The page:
I remember Bontrager parts back when Keith Bontrager started making them. It was very cool stuff. Once Bontrager was purchased by the Great Trek Bicycle-making Conglomerate, I kind of lost track of them. At that point, they became run-of-the-mill house-brand OEM parts to me. Sure I knew there was nothing wrong with them, but I never saw anything interesting, either.
Maybe my impression of the parts was accurate at the time. I'm not sure it is now.
A few riding buddies of mine ride various bikes made by the Trek congomerate. I noticed they always had nice-looking Bontrager components. I figured the "XXX-Lite" line was probably pretty nice, but again, I wasn't excited about it.
Am I the only one who has largely ignored this parts-company-within-Trek?
Then, the other day, I was wondering how Ricky's road bike could be so light. After all, he was only running house-brand Bontrager XXX-Lite wheels with other matching Bontrager parts.
So I did a little research and found their stuff is really light. I mean, crazy light. Now granted, light doesn't always mean good, but consider this: The people I know whose bikes came with Bontrager parts haven't replaced them. And I know some fairly bike-abusive people.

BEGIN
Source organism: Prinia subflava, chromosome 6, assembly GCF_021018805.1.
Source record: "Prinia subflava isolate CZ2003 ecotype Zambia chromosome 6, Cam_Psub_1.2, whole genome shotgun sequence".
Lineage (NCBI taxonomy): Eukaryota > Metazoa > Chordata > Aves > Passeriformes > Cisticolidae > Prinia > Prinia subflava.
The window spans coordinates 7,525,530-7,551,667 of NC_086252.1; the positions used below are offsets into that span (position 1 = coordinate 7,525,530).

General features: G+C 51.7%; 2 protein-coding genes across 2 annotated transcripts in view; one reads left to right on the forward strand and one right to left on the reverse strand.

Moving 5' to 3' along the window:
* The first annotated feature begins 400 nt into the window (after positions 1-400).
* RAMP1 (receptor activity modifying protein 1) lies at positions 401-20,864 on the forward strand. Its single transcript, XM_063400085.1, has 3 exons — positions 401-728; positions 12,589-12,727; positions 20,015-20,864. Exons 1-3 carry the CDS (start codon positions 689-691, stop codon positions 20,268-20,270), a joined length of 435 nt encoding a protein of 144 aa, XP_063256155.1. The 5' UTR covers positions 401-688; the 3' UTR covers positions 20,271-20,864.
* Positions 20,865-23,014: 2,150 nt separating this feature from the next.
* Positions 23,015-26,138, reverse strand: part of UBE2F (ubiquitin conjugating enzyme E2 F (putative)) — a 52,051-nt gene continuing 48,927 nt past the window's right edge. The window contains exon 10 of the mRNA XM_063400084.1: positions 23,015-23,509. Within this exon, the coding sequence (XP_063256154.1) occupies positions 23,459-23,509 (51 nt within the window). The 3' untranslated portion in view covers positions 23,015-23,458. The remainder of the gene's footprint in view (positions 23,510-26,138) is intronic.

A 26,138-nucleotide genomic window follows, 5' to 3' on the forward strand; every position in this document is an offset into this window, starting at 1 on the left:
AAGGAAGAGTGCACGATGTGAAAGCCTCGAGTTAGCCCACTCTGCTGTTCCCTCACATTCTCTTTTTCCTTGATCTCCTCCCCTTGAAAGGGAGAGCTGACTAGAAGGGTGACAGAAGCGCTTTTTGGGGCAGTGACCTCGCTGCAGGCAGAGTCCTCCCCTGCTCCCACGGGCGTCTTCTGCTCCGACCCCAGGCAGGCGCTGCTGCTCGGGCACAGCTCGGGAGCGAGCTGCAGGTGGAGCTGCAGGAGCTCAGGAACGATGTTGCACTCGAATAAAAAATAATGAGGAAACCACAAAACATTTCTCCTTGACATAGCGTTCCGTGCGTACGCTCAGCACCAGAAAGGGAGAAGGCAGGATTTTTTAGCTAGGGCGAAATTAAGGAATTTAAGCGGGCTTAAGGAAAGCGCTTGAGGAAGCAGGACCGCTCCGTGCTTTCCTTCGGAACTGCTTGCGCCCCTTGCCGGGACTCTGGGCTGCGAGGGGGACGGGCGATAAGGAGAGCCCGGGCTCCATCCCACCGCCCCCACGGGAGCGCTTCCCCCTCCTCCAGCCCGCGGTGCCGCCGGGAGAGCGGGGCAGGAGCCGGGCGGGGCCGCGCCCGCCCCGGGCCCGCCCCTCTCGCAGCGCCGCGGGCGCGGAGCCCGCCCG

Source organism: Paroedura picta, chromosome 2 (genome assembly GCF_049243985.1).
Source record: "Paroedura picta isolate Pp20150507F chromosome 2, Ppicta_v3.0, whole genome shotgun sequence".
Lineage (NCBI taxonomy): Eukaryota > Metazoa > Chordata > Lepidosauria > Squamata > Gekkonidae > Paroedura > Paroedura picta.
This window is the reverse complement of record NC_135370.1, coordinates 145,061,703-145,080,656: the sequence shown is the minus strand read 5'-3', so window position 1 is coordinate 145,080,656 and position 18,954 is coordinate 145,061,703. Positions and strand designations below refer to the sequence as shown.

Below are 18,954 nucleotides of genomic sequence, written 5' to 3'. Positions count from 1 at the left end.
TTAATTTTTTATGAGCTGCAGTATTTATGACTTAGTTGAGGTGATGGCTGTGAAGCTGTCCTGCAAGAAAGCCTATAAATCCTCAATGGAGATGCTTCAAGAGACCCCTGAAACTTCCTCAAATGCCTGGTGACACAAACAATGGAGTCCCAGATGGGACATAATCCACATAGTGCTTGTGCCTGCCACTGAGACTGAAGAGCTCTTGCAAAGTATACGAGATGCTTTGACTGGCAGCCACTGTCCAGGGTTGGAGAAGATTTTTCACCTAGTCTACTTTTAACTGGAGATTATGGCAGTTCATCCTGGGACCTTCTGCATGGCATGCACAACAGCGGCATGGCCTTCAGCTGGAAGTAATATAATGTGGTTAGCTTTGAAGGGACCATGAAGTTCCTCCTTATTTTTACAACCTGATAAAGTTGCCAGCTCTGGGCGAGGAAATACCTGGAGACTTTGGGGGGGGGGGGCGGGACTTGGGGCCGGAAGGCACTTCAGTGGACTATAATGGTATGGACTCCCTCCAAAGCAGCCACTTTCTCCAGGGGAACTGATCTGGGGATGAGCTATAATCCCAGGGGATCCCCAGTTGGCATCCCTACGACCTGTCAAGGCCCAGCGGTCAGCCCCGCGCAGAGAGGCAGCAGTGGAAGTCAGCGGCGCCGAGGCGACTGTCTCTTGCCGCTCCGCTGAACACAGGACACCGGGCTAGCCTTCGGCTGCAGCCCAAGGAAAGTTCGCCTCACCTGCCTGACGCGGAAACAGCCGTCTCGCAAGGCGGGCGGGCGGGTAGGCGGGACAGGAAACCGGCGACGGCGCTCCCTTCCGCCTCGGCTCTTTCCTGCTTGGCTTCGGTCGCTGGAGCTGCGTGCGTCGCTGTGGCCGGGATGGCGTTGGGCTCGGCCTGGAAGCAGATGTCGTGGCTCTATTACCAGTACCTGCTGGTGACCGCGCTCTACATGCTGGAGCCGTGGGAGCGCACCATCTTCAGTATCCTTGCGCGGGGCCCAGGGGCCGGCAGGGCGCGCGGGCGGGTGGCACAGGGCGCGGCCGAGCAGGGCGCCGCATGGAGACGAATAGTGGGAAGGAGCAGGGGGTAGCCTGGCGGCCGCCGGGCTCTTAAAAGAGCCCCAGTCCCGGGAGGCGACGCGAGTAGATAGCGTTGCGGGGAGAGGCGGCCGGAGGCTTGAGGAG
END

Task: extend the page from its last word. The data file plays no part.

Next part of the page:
They also look to have some nice road tires coming out. The R4 Road tire utilizes 220 tpi casing and weighs a paltry 165g for the 700x23c version. They also have an interesting sidewall design that fits around the bead of the rim for a more seamless sidewall/rim interface--supposedly great for improving aerodynamics.
For wheelsets, they have an impressive array of carbon-rimmed clinchers--though, they aren't priced like house-brand wheels. They even have carbon clincher mountain wheels (26 and 29-inch varieties).
I admittedly have very little experience with Bontrager parts, but I'm definitely going to do some investigation the next time I'm buying.
Go check them out at www.bontrager.com and let me know of your experiences/impressions/feelings about Bontrager.